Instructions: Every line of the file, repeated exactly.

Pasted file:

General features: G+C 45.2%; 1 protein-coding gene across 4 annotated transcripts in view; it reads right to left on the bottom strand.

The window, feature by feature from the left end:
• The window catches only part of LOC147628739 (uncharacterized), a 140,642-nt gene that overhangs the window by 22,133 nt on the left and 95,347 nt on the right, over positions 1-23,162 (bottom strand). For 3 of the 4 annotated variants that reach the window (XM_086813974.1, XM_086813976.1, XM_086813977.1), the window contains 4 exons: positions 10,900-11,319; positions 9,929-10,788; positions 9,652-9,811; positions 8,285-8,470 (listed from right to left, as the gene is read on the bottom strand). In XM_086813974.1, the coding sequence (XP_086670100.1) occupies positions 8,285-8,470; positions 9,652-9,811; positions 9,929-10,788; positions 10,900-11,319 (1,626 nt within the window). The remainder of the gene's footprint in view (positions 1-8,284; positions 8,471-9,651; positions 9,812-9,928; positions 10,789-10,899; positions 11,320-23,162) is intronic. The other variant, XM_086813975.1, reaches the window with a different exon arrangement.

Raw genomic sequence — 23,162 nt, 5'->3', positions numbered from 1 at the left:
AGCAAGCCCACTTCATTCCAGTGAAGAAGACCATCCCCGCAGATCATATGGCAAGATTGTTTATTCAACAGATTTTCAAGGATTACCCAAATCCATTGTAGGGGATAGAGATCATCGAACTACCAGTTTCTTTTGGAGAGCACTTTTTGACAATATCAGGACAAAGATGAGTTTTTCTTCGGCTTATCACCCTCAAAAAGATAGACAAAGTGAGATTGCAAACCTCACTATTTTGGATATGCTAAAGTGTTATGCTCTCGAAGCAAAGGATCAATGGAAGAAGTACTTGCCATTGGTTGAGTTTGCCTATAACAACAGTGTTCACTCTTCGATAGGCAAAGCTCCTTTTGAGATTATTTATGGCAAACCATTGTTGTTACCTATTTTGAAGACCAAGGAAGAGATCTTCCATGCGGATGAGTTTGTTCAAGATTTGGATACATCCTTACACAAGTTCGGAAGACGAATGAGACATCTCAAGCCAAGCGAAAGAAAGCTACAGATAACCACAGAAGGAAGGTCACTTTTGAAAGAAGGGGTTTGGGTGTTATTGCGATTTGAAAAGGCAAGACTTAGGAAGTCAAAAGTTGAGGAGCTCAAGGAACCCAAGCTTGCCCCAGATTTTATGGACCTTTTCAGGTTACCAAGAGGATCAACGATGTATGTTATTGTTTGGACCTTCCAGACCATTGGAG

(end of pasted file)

General features: G+C 45.2%; 1 protein-coding gene across 4 annotated transcripts in view; it reads right to left on the bottom strand.

The window, feature by feature from the left end:
• The window catches only part of LOC147628739 (uncharacterized), a 140,642-nt gene that overhangs the window by 22,133 nt on the left and 95,347 nt on the right, over positions 1-23,162 (bottom strand). For 3 of the 4 annotated variants that reach the window (XM_086813974.1, XM_086813976.1, XM_086813977.1), the window contains 4 exons: positions 10,900-11,319; positions 9,929-10,788; positions 9,652-9,811; positions 8,285-8,470 (listed from right to left, as the gene is read on the bottom strand). In XM_086813974.1, the coding sequence (XP_086670100.1) occupies positions 8,285-8,470; positions 9,652-9,811; positions 9,929-10,788; positions 10,900-11,319 (1,626 nt within the window). The remainder of the gene's footprint in view (positions 1-8,284; positions 8,471-9,651; positions 9,812-9,928; positions 10,789-10,899; positions 11,320-23,162) is intronic. The other variant, XM_086813975.1, reaches the window with a different exon arrangement.

Raw genomic sequence — 23,162 nt, 5'->3', positions numbered from 1 at the left:
AGCAAGCCCACTTCATTCCAGTGAAGAAGACCATCCCCGCAGATCATATGGCAAGATTGTTTATTCAACAGATTTTCAAGGATTACCCAAATCCATTGTAGGGGATAGAGATCATCGAACTACCAGTTTCTTTTGGAGAGCACTTTTTGACAATATCAGGACAAAGATGAGTTTTTCTTCGGCTTATCACCCTCAAAAAGATAGACAAAGTGAGATTGCAAACCTCACTATTTTGGATATGCTAAAGTGTTATGCTCTCGAAGCAAAGGATCAATGGAAGAAGTACTTGCCATTGGTTGAGTTTGCCTATAACAACAGTGTTCACTCTTCGATAGGCAAAGCTCCTTTTGAGATTATTTATGGCAAACCATTGTTGTTACCTATTTTGAAGACCAAGGAAGAGATCTTCCATGCGGATGAGTTTGTTCAAGATTTGGATACATCCTTACACAAGTTCGGAAGACGAATGAGACATCTCAAGCCAAGCGAAAGAAAGCTACAGATAACCACAGAAGGAAGGTCACTTTTGAAAGAAGGGGTTTGGGTGTTATTGCGATTTGAAAAGGCAAGACTTAGGAAGTCAAAAGTTGAGGAGCTCAAGGAACCCAAGCTTGCCCCAGATTTTATGGACCTTTTCAGGTTACCAAGAGGATCAACGATGTATGTTATTGTTTGGACCTTCCAGACCATTGGAG